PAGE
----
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Music industry responds to government’s copyright (no) directive announcement

Organisations representing labels, musicians and artist managers have all responded to last week’s confirmation by the UK government that it has no plans to implement the European Copyright Directive, including its music-related reforms.

Responding to a query by MP Jo Stevens, minister Chris Skidmore last week said that – because his government currently aims to be cut free from European Union rules by the start of 2021, and the deadline for implementing last year’s copyright directive isn’t until June 2021 – the UK is not obliged to implement the European copyright reforms.

Skidmore added that the government has no plans to do so voluntarily, saying that “any future changes to the UK copyright framework will be considered as part of the usual domestic policy process”.

The UK music industry, of course, lobbied hard alongside its counterparts across Europe for the copyright directive, which includes various music-specific articles.

In particular, the industry at large rallied behind the safe harbour reforms contained in article seventeen, which increases the copyright liabilities of user-upload platforms like YouTube. Artists and songwriters also pushed for other directive articles that should allow creators to get for more transparency and fairer deals from record labels and music publishers.

Although the UK government does not plan to implement the EU copyright

reforms, culture minister Nigel Adams did say last week that it supported the aims of the directive. Meaning the UK music industry will now have to start lobbying anew, seeking to persuade UK lawmakers to adopt similar reforms to those being implemented across Europe.

Kickstarting that process, Paul Pacifico, CEO of the Association Of Independent Music, stated yesterday: “Whilst it is clear that the government will not implement new European legislation on copyright, they must uphold their pre-election promises to support UK creators and creative businesses”.

“The British music industry generates and invests in some of the world’s most exciting and diverse content”, he continued. “The value it generates comes back to the UK economy, a lot of which is driven by the self-employed and small businesses. For British music to survive and thrive in a post-Brexit landscape it needs a modern copyright framework that fits the digital era”.

Concluding, Pacifico said: “There is an opportunity to make Britain the best place on earth for the creative economy, to build on our proud heritage and to look forward to a future in which people all over the world continue to dance to the beat of British music”.

The boss of the Incorporated Society Of Musicians, Deborah Annetts, likewise called on the UK government to reform British copyright in line with the rest of Europe. Either by pursuing similar UK-specific reforms or, even better, by reversing its decision on the directive.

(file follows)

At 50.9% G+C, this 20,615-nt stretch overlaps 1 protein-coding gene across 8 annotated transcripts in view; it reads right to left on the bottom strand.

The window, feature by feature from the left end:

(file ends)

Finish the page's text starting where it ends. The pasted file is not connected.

She said yesterday: “The ISM is disappointed by the government’s decision to not implement the EU Copyright Directive. This directive is a crucial update to copyright legislation which would give artists their rightful payment and protect their work. As outlined in the ISM Manifesto For Musicians, the government must either enshrine and implement the directive or introduce comparable legislation”.

“Artists are vital contributors to culture and deserve clear and fair remuneration for their work and to benefit from the same protections afforded to artists in Europe”, she added. “We urge the government to rethink their decision”.

Meanwhile the CEO of the UK’s Music Managers Forum, Annabella Coldrick, noted that – although safe harbour reform got the most press when the EU directive was being negotiated, thanks to the wider music industry’s high profile ‘value gap’ campaign – the other music-related reforms within it are just as important to artists and songwriters.

Therefore, if that directive is not to be implemented, any subsequent UK-centric reforms should not just focus on increasing the liabilities of user-upload websites.

“For advocates of Brexit, the UK’s departure from the EU was supposed to provide clarity and certainty”, she said. But, just days before the Brexit process begins on 31 Jan, “the UK’s artists, songwriters, musicians and producers now find themselves faced with the reverse”.

“The copyright directive is about much more than ‘the value gap’”, she added. “It has potential to recalibrate [copyright] legislation for the benefit of those who contribute most to the success of British music. It is vital that the entire package is enacted”.

To that end, Coldrick concluded, the MMF “will now look to pick up discussions with government” alongside “our friends and colleagues in the Council Of Music Makers and UK Music”.

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